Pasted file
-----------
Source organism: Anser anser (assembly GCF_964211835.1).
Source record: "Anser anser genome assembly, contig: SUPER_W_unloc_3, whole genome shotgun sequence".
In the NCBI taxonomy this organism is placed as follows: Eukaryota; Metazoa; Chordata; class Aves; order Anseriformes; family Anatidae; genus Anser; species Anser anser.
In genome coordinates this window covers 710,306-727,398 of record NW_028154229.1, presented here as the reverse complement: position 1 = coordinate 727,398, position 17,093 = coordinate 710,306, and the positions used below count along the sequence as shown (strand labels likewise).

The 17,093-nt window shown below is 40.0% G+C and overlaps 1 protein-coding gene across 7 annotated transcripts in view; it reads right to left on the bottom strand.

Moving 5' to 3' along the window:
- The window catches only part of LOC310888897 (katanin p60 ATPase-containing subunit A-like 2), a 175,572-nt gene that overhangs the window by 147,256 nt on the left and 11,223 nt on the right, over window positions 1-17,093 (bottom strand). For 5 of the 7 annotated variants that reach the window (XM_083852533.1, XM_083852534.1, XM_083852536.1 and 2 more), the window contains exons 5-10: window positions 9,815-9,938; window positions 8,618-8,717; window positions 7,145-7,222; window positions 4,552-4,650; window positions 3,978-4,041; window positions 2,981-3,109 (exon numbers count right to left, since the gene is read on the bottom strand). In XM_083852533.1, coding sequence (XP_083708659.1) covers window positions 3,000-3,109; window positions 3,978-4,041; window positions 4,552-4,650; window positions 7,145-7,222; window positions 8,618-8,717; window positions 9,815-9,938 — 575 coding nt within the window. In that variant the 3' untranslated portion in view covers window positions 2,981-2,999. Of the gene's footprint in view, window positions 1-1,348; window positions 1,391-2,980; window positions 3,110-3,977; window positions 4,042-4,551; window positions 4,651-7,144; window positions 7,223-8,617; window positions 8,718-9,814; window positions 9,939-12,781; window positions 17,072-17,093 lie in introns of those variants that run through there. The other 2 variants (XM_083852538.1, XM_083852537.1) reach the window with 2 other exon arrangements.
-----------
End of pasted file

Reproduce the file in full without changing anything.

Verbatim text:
Source organism: Anser anser (assembly GCF_964211835.1).
Source record: "Anser anser genome assembly, contig: SUPER_W_unloc_3, whole genome shotgun sequence".
In the NCBI taxonomy this organism is placed as follows: Eukaryota; Metazoa; Chordata; class Aves; order Anseriformes; family Anatidae; genus Anser; species Anser anser.
In genome coordinates this window covers 710,306-727,398 of record NW_028154229.1, presented here as the reverse complement: position 1 = coordinate 727,398, position 17,093 = coordinate 710,306, and the positions used below count along the sequence as shown (strand labels likewise).

The 17,093-nt window shown below is 40.0% G+C and overlaps 1 protein-coding gene across 7 annotated transcripts in view; it reads right to left on the bottom strand.

Moving 5' to 3' along the window:
- The window catches only part of LOC310888897 (katanin p60 ATPase-containing subunit A-like 2), a 175,572-nt gene that overhangs the window by 147,256 nt on the left and 11,223 nt on the right, over window positions 1-17,093 (bottom strand). For 5 of the 7 annotated variants that reach the window (XM_083852533.1, XM_083852534.1, XM_083852536.1 and 2 more), the window contains exons 5-10: window positions 9,815-9,938; window positions 8,618-8,717; window positions 7,145-7,222; window positions 4,552-4,650; window positions 3,978-4,041; window positions 2,981-3,109 (exon numbers count right to left, since the gene is read on the bottom strand). In XM_083852533.1, coding sequence (XP_083708659.1) covers window positions 3,000-3,109; window positions 3,978-4,041; window positions 4,552-4,650; window positions 7,145-7,222; window positions 8,618-8,717; window positions 9,815-9,938 — 575 coding nt within the window. In that variant the 3' untranslated portion in view covers window positions 2,981-2,999. Of the gene's footprint in view, window positions 1-1,348; window positions 1,391-2,980; window positions 3,110-3,977; window positions 4,042-4,551; window positions 4,651-7,144; window positions 7,223-8,617; window positions 8,718-9,814; window positions 9,939-12,781; window positions 17,072-17,093 lie in introns of those variants that run through there. The other 2 variants (XM_083852538.1, XM_083852537.1) reach the window with 2 other exon arrangements.